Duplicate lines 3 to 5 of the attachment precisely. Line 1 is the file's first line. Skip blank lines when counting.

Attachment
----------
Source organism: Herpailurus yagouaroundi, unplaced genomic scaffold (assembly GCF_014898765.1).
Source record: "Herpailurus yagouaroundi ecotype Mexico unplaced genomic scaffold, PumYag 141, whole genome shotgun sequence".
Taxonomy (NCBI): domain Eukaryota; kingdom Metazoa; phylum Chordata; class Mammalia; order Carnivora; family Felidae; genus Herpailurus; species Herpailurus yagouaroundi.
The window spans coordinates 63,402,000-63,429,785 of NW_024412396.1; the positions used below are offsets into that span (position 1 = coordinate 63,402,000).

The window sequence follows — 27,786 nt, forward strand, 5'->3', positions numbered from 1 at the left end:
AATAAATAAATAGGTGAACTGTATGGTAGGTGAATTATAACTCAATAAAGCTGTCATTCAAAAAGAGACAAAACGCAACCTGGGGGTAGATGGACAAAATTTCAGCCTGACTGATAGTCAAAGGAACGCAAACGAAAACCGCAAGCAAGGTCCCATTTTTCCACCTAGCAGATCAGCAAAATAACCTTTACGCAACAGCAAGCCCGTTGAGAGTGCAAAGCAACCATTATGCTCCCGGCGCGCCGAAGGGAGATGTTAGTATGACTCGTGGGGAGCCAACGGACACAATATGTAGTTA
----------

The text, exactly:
Taxonomy (NCBI): domain Eukaryota; kingdom Metazoa; phylum Chordata; class Mammalia; order Carnivora; family Felidae; genus Herpailurus; species Herpailurus yagouaroundi.
The window spans coordinates 63,402,000-63,429,785 of NW_024412396.1; the positions used below are offsets into that span (position 1 = coordinate 63,402,000).

The window sequence follows — 27,786 nt, forward strand, 5'->3', positions numbered from 1 at the left end: